Looking for some insight/opinions of when and when not to allow a qualifier

I don't have any sets on the registry although from my understanding, a card with a qualifier is "worth" 2 grades lower. Correct me if i am wrong.

I mentioned that as a reference only. When it comes to grading cards that are most likely going to be flipped, do you have a numerical grade reduction that you use in deciding whether or not to let PSA put the qualifier on? For example, you have a card that is a PSA 9 all day (i.e 4 razor corners, flawless surface etc), but the centering is worse than 75/25. Theoretically, this should be a 5 at best. Are you asking for a qualifier on this one because you do not want to risk dropping 4 grades? Whereas, the same card with slightly worse than 65/35, should be an easy 7 with a good chance at an 8.

Does that "2 grades lower" value of the registry play a part in your decision?

Its not easy to view completed sales to get an accurate comparison as not all PSA 9 o/c are similar (some would be straight 8's while others would be straight 5's)

Sorry for all the rambling, I'm just curious if you have a steadfast rule or do you take it card by card as there are some accepted qualifiers, in the market, for particular cards.

thanks for any and all input, Tom


  • han_sotohan_soto Posts: 729 ✭✭✭

    rather have the 2 grade lower, straight grade vs ANY qualifier listed on the flip. period.

    plus, if ya think about it, if you dont mark “no qualifiers” on your sub form, you are automatically starting at a 9 point grading scale, as you will never see a 10(oc)...which would be a straight 8. it’d be a 9(oc) or straight 7.

  • Dpeck100Dpeck100 Posts: 9,894 ✭✭✭✭✭

    I always ask for no qualfiers. I am personally not a fan of them. It is like a chick that is a buttaface. Just place the grade that it really is on it is how I feel.

    In terms of dropping four points for 75/25 centering I have never heard of that happening on an otherwise mint card. If it has dagger sharp corners you are getting a PSA 7 in almost all cases.

  • 1951WheatiesPremium1951WheatiesPremium Posts: 1,393 ✭✭✭✭✭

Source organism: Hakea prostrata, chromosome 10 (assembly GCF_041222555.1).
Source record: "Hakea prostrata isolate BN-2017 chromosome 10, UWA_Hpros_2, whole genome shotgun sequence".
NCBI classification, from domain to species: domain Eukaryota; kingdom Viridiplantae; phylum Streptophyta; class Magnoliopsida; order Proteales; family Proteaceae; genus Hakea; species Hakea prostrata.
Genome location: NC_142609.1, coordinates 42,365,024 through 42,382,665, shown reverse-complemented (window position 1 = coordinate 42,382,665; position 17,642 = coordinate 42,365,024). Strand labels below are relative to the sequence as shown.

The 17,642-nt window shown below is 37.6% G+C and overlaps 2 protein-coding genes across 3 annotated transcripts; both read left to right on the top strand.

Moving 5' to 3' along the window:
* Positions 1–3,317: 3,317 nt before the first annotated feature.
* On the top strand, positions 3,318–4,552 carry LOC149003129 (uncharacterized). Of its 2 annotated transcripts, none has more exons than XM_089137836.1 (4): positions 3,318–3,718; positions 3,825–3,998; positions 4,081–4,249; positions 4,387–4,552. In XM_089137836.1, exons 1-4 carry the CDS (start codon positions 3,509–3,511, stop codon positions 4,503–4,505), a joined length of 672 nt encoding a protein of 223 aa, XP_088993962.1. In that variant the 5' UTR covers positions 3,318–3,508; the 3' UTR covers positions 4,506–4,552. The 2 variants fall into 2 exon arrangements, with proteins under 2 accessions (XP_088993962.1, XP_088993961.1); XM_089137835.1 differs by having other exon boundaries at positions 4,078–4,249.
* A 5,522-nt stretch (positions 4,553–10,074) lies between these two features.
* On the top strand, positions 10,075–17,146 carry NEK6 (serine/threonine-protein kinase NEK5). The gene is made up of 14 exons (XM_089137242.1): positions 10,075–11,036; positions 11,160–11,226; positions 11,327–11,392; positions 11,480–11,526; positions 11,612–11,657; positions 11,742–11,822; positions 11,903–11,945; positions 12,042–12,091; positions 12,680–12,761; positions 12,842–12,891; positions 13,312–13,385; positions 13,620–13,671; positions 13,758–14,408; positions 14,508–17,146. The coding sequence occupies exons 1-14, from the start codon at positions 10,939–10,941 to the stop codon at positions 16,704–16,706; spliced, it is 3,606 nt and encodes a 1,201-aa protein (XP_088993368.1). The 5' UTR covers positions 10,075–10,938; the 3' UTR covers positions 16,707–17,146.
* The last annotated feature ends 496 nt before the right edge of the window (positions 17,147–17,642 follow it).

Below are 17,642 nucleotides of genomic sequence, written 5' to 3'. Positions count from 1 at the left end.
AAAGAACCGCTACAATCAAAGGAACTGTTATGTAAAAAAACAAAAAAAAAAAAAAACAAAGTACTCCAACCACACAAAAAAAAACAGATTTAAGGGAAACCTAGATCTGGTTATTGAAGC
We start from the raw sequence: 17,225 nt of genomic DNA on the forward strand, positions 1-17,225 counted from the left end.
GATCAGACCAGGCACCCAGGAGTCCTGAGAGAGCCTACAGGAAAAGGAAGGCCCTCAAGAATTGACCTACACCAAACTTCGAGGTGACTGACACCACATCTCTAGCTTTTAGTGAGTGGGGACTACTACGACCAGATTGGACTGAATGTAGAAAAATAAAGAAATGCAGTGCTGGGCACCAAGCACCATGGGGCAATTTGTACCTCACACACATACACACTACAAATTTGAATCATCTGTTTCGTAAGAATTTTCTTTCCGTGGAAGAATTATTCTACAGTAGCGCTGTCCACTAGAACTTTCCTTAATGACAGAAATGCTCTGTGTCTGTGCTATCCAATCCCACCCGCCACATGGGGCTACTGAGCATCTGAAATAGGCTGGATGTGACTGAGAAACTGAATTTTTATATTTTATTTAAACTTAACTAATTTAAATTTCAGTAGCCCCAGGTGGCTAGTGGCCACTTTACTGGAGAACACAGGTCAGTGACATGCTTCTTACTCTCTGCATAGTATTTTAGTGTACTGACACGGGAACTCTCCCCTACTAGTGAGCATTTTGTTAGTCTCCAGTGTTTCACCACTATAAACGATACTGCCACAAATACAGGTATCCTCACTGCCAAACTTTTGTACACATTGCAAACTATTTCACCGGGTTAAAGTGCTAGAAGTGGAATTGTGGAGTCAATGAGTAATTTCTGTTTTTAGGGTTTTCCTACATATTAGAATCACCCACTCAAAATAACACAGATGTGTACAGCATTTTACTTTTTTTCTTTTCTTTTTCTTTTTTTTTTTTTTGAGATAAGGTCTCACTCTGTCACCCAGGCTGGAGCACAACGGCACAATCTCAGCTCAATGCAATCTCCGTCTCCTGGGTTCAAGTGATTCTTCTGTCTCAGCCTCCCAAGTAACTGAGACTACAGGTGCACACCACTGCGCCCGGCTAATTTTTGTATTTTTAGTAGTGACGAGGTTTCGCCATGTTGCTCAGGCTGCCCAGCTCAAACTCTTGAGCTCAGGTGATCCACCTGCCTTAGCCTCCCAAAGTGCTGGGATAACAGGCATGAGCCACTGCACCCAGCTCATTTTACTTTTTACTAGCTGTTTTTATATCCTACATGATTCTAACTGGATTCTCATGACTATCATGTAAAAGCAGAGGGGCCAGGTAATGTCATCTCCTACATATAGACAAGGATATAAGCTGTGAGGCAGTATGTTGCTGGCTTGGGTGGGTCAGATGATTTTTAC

edited January 13, 2019 4:56AM

    I think among collectors you’ll find qualifiers are fairly unpopular for the most part. Though it can depend greatly on the card.
    Because grading is a blend of subjective and objective standards, I do think it’s possible to land in the sweet middle ground.

    In your specific example, if you believe that it’s a likely 9 o/c but is very sharp (which most collectors will price as a 7) you should consider that there is the possibility that the appeal of the card earns it a ‘non qualified’ grade of 7+ or even 8. Either sells for more than a 9 o/c in most cases.

    And in your ‘worst case’ scenario where it comes back ‘5’ and you are crushed, you can then resubmit the card for a qualifier and see if it does better.

    But I think you should try for the more desirable outcome first, you know?

    Curious about the rare, mysterious and beautiful 1951 Wheaties Premium Photos?


  • I would prefer a straight grade every time over a qualifier. when selecting cards for my T206 Highlanders team set, I specifically choose non qualifier cards, even if it costs me more or even a lower grade.

  • Stone193Stone193 Posts: 22,975 ✭✭✭✭✭

    Not a fan of qualifiers tho I have many.

    I did take an NQ to take an 8OC to a 7.

    One thing tho - an 8OC potentially tells the viewer what they're looking at less the centering. If one saw [an NQ] a PSA 3 - one has to take way more time getting an impression of the card.

    Now, if one is totally turned off by bad centering? The corners would probably be irrelevant?


  • JoeBanzaiJoeBanzai Posts: 4,742 ✭✭✭✭

    If you are going to be selling always ask for no qualifiers. You will always lose some potential buyers if there is a qualifier.

    2013,14 and 15 Certificate Award Winner Harmon Killebrew Master Set and Master Topps Set
  • lightningboylightningboy Posts: 1,425 ✭✭✭

    Thanks for the input. However, I don't understand why several members say that an otherwise gorgeous PSA 9 o/c will most likely be a straight 7 even with centering in the PSA 5 grade parameter. Sorry, Maybe I used the wrong centering in my original post. Assume the centering is 85/15 or worse. Are you still getting a 7 with that?

  • Dpeck100Dpeck100 Posts: 9,894 ✭✭✭✭✭
    edited January 14, 2019 6:21PM


    PSA 5 to PSA 6 is probably where you land with 85/15.

    That is really severe OC.

    In my experience I would get a PSA 8 OC and if no qualifiers a PSA 6.

  • han_sotohan_soto Posts: 729 ✭✭✭
    edited January 14, 2019 6:32PM

    Frankly, I’d rather have a centered psa 5 than a psa 9oc/straight 7.

    ETA: And if it has 85/15 centering, it wouldnt even be on my radar unless it’s a white whale or something. Even then, I’d still be looking for an upgrade.

    In short, 85/15 centering is just plain disturbing and unsettling. qualified or not.

  • JoeBanzaiJoeBanzai Posts: 4,742 ✭✭✭✭

    For me it kind of depends on the card, some vertical cards do not look too bad if they are 50-50 side to side and OC towards the top,

    2013,14 and 15 Certificate Award Winner Harmon Killebrew Master Set and Master Topps Set
Sign In or Register to comment.